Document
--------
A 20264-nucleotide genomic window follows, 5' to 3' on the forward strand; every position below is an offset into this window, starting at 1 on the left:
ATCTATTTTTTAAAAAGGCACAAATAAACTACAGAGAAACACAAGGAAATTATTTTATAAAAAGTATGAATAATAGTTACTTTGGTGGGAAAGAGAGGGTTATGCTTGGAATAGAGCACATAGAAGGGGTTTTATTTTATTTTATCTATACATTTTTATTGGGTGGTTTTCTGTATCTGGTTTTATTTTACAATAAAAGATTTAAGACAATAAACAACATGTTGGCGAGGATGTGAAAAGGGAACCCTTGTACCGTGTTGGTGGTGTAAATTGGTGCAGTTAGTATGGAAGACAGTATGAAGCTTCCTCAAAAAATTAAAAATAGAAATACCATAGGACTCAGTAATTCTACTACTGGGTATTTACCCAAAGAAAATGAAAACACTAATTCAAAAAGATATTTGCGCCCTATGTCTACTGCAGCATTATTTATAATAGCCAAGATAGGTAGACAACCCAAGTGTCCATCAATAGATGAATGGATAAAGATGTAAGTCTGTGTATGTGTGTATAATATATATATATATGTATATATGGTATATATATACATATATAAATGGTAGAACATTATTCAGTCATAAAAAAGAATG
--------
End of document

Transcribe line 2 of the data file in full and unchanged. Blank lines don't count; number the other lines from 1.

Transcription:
ATCTATTTTTTAAAAAGGCACAAATAAACTACAGAGAAACACAAGGAAATTATTTTATAAAAAGTATGAATAATAGTTACTTTGGTGGGAAAGAGAGGGTTATGCTTGGAATAGAGCACATAGAAGGGGTTTTATTTTATTTTATCTATACATTTTTATTGGGTGGTTTTCTGTATCTGGTTTTATTTTACAATAAAAGATTTAAGACAATAAACAACATGTTGGCGAGGATGTGAAAAGGGAACCCTTGTACCGTGTTGGTGGTGTAAATTGGTGCAGTTAGTATGGAAGACAGTATGAAGCTTCCTCAAAAAATTAAAAATAGAAATACCATAGGACTCAGTAATTCTACTACTGGGTATTTACCCAAAGAAAATGAAAACACTAATTCAAAAAGATATTTGCGCCCTATGTCTACTGCAGCATTATTTATAATAGCCAAGATAGGTAGACAACCCAAGTGTCCATCAATAGATGAATGGATAAAGATGTAAGTCTGTGTATGTGTGTATAATATATATATATATGTATATATGGTATATATATACATATATAAATGGTAGAACATTATTCAGTCATAAAAAAGAATG